The district of Yumbe is a very rural area of Uganda located in the north-western corner of Uganda where South Sudan, Uganda, and the Congo converge. The town of Yumbe and its rural communities function without electricity, running water, or septic tanks. Most people collect their water from streams, use rainwater when it is available, or have access to a shallow well. The water is not clean and they suffer a lot of waterborne illnesses. Hygiene is a large problem in the area with too few latrines, a lack of handwashing stations, and no indoor plumbing for washing.
Most families live in round or square brick houses with round grass roofs. A few families are able to afford a metal roof. They cook outside using wood or charcoal.
Families face many challenges in Yumbe. Many children do not attend school and there is a large percentage of single moms trying to raise their children while earning enough money to feed them. There does not appear to be legal marriages, but only social contracts. Many men have multiple wives. The wives live in separate houses and raise their own children. Often the men do not provide for his individual families. This social dynamic results in many issues and presents many challenges, the largest is adding to the cycle of poverty in the area.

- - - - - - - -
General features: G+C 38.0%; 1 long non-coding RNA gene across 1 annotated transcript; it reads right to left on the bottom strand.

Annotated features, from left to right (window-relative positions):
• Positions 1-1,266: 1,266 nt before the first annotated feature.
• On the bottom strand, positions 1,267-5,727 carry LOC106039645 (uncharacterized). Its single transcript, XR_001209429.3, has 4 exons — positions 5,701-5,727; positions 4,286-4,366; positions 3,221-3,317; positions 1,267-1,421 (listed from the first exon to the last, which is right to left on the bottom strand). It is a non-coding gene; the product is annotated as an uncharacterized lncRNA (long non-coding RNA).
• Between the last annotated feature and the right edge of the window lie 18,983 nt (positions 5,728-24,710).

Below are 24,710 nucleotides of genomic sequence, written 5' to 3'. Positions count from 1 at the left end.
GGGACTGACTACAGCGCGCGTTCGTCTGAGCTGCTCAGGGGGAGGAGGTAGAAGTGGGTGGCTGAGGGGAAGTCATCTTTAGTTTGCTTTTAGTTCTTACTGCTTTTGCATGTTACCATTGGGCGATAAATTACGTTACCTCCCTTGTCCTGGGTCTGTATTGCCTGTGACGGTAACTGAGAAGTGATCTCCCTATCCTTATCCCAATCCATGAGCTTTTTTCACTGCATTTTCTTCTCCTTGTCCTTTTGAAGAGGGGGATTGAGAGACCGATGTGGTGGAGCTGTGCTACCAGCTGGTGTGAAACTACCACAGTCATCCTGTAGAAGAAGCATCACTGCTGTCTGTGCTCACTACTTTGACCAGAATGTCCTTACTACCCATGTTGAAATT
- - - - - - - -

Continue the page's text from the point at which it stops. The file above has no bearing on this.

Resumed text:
Our trip to Uganda began on January 13th as we arrived in Entebbe, Uganda. The following day we headed north in a van with the intention of arriving in the northern town of Yumbe by nightfall. We made it about 2/3 of the way and then stopped for the night in a town called Pachwach. The next day we traveled the rest of the way the and arrived in Yumbe midday. Our destination was the main office of the NGO called CCEDUC. Innocent Ajaga Buran is the director and he runs a school for children as well as coordinates empowerment and economic training projects for the area’s 25 women’s groups.
As we pulled into the driveway of the main office, 25 local women’s groups, about 300 women, had arrived and sang to us.